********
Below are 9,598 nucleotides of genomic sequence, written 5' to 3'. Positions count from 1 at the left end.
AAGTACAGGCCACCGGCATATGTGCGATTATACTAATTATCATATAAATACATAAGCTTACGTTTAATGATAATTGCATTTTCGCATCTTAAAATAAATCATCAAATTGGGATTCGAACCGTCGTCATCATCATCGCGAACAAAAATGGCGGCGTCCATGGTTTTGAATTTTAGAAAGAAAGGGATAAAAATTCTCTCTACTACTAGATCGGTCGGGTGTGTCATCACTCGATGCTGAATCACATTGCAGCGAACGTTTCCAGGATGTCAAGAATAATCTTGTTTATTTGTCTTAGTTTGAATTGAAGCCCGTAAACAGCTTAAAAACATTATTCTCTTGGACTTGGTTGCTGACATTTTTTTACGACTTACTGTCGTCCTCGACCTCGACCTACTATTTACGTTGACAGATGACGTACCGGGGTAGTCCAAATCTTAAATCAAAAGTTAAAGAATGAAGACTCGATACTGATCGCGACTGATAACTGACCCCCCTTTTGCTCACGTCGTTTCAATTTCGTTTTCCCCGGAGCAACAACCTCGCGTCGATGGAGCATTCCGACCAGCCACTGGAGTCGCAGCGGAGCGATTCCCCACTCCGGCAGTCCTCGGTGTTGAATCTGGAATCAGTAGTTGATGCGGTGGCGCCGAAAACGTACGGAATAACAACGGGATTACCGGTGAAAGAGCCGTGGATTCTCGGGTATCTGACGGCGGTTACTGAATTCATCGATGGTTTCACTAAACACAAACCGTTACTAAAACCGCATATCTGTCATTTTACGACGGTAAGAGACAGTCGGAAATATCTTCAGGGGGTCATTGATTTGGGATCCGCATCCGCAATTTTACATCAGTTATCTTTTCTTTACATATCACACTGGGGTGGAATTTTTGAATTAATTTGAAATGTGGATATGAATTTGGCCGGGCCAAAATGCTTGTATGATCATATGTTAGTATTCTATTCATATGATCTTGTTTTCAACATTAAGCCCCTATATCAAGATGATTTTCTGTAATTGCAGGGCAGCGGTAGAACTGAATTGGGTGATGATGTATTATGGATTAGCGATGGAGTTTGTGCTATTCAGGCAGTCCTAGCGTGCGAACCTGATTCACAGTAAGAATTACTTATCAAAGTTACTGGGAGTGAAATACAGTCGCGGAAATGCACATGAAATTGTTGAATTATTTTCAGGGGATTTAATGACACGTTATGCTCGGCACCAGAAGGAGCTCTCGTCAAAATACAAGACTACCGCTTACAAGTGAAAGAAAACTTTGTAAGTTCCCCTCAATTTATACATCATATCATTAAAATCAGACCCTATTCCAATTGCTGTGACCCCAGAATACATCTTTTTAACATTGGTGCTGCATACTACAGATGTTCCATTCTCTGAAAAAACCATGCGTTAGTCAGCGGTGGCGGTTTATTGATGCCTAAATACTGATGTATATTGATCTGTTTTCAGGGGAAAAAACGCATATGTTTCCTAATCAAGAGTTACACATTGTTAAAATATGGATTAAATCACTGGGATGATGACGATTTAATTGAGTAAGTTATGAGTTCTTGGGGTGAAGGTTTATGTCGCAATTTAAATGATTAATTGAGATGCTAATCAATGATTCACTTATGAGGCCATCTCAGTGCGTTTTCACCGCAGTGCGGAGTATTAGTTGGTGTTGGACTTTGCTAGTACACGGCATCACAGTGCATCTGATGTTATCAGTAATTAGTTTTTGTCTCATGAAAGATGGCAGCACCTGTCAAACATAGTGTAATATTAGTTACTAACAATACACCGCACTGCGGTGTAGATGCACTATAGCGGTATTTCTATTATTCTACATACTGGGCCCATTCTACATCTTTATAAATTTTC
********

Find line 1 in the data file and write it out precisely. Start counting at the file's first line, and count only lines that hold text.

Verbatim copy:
Below are 9,598 nucleotides of genomic sequence, written 5' to 3'. Positions count from 1 at the left end.